I want to use point cloud data to describe a space in multiple moments simultaneously. I can do this using Unity as a display environment, and a Kinect as the tool of capture. I want to capture a couple spots of constant motion that are dear to me. One is the freeway next to my house, and the other is a creek in Frick park. The code portion is based off of a previous project I’ve done, so it will not take as long as it would were I starting from scratch.
The main problem I’m dealing with is how to get the Kinect to the locations I want to capture, which are far from any electrical outlet. I will most likely end up making a DIY battery.


Echolocation Depth Map of the Electrical Engineering Lab

We experience and understand environments primarily using the sense of sight. But what if we could see using sound? I was inspired by bats, who can get around using high frequency sound waves to describe their environments, without being able to see. I was also inspired by Ben Snell’s LIDAR project, where LIDAR is a technology that measures distance by illuminating it’s target with a laser light. In a way, I’m sort of attempting to create my own Echolocation distance sensing LIDAR. The location I’ve chosen is the Electrical Engineering lab at CMU, which is very personal to me, I’ve spent many long hours there.


Turns out, there’s this thing called an Ultrasonic Sensor:

It emits a high frequency noise, and then waits for the sound to come back. Based on this information, it can tell how far away something is.

Giant 2×4 covered with Ultrasonic Sensors

I hypothesize that by covering a big stick with Ultrasonic Sensors, I can construct a rough depth map of the EE lab. I want to do this with the lights off.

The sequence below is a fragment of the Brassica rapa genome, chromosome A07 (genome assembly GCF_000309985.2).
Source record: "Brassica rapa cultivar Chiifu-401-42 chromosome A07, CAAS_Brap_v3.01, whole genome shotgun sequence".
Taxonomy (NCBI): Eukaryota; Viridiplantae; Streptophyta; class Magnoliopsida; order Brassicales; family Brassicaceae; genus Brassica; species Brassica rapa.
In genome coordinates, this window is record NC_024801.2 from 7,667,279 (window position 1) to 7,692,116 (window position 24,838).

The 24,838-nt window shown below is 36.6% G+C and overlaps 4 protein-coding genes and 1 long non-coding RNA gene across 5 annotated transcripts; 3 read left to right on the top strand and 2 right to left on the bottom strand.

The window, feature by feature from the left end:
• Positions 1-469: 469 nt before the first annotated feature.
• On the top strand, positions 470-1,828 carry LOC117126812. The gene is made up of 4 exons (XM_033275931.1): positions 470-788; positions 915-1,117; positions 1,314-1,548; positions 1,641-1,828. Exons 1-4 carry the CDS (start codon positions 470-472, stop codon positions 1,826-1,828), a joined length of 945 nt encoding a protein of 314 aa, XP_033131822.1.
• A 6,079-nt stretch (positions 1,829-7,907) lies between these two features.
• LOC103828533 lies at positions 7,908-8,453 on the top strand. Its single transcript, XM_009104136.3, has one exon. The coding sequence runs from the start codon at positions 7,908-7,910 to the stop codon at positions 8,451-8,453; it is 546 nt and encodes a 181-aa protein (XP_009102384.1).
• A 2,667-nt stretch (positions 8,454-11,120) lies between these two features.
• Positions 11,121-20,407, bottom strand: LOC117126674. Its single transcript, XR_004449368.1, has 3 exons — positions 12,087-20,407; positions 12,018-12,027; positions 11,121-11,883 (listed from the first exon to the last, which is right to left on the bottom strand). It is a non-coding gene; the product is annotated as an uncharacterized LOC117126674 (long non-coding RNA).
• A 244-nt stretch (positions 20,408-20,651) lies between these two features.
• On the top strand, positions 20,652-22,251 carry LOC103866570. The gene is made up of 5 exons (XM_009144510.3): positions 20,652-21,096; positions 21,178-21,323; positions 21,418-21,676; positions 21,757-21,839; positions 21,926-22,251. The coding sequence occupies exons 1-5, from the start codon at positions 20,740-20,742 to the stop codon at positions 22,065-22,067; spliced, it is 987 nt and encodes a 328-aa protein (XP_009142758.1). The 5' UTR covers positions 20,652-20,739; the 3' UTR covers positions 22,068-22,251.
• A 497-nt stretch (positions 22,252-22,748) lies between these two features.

By placing the sensors at regular intervals, I know the location of the sensor in the height direction (y). If I stand in one spot with the pole, I know where I am on the floor (x). The only other questions is “how far away is all the other stuff?” (z).

I think that if I spin around in a circle, and time how long it takes me, I’ll be able to create a 180 degree image of the lab (basically a cylinder). I bet there’s a way to do this more precisely with motors but honestly I’ll probably just wind up spinning around in a circle.

But will the sensors interfere with each other? No because I’m gonna do math and make that not happen

Data Visualization

I’ll have all of this data about the room, but it’ll still be spaced out a lot because of how far apart the sensors are. I’ll write processing code to interpolate between the sensor values, so I get a smooth depth map. It won’t be hyper-accurate, but it’ll give a vague sense of the location.

Ultimately I’d like to put the 180 degree photo in a cardboard or some sort of viewer, so people can experience the room by using sound technologies to create a “physical” experience.



I am interested in intimate spaces. I’m interested in places where we stash things, hide things, forget things. I’m interested in the topography of our top drawers.

Gaston Bachelard wrote, in his book The Poetics of Space (1957/1964), about the “topography of our intimate being.” He wrote about the phenomenology of attics, basements(cellars), nests, cabinets, drawers, and the house as a whole.

I would like to create a system with which to immerse a viewer in the landscape of someone’s top drawer. This could be a top drawer of a desk, or dresser, or kitchen. I know, personally, that the back of the top drawer is often a place of hidden things, and whenever I move homes (which in the past decade has been all too often), I am always surprised at what I find there when packing up my belongings.

Technically, I am interested in figuring out a way to create a 3D scan of the contents and space of a top drawer, and I would like to place this in a 3D viewer, ideally a Google Cardboard, where a person could have an intimate, immersive encounter with this often overlooked but richly revealing space.